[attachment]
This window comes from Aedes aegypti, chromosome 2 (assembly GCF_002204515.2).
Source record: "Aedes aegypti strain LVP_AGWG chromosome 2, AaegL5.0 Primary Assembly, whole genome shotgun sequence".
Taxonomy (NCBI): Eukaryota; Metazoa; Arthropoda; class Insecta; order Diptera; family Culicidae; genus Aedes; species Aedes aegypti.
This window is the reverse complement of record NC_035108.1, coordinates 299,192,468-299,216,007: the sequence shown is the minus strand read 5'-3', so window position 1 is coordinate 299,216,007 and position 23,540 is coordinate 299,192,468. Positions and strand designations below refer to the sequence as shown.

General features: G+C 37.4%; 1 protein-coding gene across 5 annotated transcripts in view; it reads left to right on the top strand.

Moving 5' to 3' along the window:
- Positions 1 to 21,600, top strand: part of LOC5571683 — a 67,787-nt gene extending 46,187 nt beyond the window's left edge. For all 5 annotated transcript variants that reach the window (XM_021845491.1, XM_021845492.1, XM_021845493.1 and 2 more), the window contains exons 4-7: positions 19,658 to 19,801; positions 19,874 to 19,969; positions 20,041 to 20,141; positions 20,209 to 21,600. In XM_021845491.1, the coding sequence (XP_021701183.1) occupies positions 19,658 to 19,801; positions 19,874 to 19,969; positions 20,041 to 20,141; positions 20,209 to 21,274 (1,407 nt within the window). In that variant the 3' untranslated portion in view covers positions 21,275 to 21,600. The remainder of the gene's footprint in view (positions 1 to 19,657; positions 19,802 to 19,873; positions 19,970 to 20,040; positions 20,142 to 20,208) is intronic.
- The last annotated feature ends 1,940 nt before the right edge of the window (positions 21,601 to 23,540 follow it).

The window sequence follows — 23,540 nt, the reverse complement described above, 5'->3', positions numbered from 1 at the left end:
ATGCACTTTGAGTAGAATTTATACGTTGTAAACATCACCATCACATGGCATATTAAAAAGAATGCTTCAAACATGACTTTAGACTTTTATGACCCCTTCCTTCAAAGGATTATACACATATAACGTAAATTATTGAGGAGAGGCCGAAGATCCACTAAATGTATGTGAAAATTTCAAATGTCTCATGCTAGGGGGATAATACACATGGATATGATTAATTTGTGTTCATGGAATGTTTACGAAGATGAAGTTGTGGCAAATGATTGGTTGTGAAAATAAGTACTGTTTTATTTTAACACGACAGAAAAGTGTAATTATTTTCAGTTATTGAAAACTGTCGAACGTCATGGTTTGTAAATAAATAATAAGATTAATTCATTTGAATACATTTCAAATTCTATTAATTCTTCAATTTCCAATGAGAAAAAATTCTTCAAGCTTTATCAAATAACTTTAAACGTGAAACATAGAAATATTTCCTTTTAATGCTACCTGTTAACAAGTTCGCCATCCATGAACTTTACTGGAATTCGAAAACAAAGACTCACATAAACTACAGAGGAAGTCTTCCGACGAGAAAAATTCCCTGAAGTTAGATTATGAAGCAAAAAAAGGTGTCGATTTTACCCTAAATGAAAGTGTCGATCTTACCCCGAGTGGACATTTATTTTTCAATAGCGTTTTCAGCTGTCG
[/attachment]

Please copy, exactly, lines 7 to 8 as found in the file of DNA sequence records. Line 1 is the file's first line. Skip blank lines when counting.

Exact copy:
- Positions 1 to 21,600, top strand: part of LOC5571683 — a 67,787-nt gene extending 46,187 nt beyond the window's left edge. For all 5 annotated transcript variants that reach the window (XM_021845491.1, XM_021845492.1, XM_021845493.1 and 2 more), the window contains exons 4-7: positions 19,658 to 19,801; positions 19,874 to 19,969; positions 20,041 to 20,141; positions 20,209 to 21,600. In XM_021845491.1, the coding sequence (XP_021701183.1) occupies positions 19,658 to 19,801; positions 19,874 to 19,969; positions 20,041 to 20,141; positions 20,209 to 21,274 (1,407 nt within the window). In that variant the 3' untranslated portion in view covers positions 21,275 to 21,600. The remainder of the gene's footprint in view (positions 1 to 19,657; positions 19,802 to 19,873; positions 19,970 to 20,040; positions 20,142 to 20,208) is intronic.
- The last annotated feature ends 1,940 nt before the right edge of the window (positions 21,601 to 23,540 follow it).